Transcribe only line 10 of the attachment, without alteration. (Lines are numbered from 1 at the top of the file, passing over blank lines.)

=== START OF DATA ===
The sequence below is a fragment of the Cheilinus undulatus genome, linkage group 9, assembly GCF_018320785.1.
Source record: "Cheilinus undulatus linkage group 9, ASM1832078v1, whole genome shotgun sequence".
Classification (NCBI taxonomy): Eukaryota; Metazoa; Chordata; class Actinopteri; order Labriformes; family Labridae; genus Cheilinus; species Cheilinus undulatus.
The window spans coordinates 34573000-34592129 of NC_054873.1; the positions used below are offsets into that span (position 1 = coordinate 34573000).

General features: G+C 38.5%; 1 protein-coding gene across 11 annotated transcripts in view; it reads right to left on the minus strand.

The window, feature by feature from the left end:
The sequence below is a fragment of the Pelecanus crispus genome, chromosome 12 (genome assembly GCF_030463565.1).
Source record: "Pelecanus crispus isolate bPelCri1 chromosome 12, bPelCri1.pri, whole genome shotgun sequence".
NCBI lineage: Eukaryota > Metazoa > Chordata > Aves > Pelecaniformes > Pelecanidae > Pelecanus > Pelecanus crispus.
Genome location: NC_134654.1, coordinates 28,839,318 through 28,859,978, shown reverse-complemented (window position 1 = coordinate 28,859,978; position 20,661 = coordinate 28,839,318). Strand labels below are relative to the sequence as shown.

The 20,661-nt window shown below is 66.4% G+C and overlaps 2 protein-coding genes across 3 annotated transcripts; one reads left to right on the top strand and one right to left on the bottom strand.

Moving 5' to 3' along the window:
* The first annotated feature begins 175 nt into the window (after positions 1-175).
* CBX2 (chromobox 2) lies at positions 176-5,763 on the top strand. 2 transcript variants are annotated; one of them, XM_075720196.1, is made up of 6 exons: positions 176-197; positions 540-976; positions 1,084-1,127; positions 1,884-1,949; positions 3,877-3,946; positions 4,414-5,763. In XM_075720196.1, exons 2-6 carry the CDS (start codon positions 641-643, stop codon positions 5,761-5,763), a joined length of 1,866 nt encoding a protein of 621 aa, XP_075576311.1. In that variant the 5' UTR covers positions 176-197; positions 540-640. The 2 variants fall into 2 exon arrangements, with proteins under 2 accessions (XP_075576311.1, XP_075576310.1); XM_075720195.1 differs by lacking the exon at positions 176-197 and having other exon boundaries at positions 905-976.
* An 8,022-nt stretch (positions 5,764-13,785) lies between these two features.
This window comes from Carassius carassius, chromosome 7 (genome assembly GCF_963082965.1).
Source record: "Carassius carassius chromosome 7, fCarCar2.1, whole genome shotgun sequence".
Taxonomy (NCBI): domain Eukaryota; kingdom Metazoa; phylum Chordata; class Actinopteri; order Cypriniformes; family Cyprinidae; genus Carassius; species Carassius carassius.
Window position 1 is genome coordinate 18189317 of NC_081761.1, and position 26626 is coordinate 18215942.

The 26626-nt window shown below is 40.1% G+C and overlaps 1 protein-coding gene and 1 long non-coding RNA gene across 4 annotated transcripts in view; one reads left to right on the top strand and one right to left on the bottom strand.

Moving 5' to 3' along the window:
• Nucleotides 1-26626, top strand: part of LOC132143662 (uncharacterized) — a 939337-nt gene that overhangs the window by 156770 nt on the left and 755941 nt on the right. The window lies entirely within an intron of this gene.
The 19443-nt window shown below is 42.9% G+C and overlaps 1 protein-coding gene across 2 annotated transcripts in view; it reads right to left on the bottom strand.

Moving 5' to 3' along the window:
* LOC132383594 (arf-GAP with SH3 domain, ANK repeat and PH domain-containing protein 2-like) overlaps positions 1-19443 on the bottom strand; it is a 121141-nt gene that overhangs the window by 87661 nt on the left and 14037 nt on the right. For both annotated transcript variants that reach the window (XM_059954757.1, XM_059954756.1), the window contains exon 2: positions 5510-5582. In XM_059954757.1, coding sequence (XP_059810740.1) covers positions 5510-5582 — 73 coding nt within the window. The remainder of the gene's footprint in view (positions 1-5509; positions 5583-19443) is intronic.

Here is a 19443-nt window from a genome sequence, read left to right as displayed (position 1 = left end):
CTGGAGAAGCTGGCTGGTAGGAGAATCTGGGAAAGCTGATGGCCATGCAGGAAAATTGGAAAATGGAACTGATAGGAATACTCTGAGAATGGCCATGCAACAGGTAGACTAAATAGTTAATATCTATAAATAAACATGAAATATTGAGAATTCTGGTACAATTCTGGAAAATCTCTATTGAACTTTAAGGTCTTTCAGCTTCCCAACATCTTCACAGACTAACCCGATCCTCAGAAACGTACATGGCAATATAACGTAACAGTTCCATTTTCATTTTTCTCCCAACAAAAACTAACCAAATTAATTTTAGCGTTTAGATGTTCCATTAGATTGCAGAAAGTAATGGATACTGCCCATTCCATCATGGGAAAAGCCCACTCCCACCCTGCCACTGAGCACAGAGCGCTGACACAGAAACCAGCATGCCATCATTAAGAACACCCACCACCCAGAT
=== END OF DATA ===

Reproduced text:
Genome location: NC_134654.1, coordinates 28,839,318 through 28,859,978, shown reverse-complemented (window position 1 = coordinate 28,859,978; position 20,661 = coordinate 28,839,318). Strand labels below are relative to the sequence as shown.